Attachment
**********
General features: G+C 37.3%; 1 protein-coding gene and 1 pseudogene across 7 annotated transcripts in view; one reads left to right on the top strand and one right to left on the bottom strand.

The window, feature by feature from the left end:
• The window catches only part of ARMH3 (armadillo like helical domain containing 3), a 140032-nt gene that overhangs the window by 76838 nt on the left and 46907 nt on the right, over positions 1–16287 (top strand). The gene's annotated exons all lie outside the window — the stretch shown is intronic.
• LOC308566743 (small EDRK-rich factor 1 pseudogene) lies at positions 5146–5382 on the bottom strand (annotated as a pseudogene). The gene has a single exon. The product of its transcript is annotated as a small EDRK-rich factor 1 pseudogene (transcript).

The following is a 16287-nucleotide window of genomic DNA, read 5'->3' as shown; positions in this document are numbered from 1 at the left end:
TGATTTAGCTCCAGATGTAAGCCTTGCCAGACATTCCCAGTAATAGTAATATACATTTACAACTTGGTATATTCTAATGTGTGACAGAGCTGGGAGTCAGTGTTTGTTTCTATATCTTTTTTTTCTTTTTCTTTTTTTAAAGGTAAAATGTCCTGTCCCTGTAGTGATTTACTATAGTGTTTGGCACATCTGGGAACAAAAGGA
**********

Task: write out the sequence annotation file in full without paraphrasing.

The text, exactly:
General features: G+C 37.3%; 1 protein-coding gene and 1 pseudogene across 7 annotated transcripts in view; one reads left to right on the top strand and one right to left on the bottom strand.

The window, feature by feature from the left end:
• The window catches only part of ARMH3 (armadillo like helical domain containing 3), a 140032-nt gene that overhangs the window by 76838 nt on the left and 46907 nt on the right, over positions 1–16287 (top strand). The gene's annotated exons all lie outside the window — the stretch shown is intronic.
• LOC308566743 (small EDRK-rich factor 1 pseudogene) lies at positions 5146–5382 on the bottom strand (annotated as a pseudogene). The gene has a single exon. The product of its transcript is annotated as a small EDRK-rich factor 1 pseudogene (transcript).

The following is a 16287-nucleotide window of genomic DNA, read 5'->3' as shown; positions in this document are numbered from 1 at the left end:
TGATTTAGCTCCAGATGTAAGCCTTGCCAGACATTCCCAGTAATAGTAATATACATTTACAACTTGGTATATTCTAATGTGTGACAGAGCTGGGAGTCAGTGTTTGTTTCTATATCTTTTTTTTCTTTTTCTTTTTTTAAAGGTAAAATGTCCTGTCCCTGTAGTGATTTACTATAGTGTTTGGCACATCTGGGAACAAAAGGA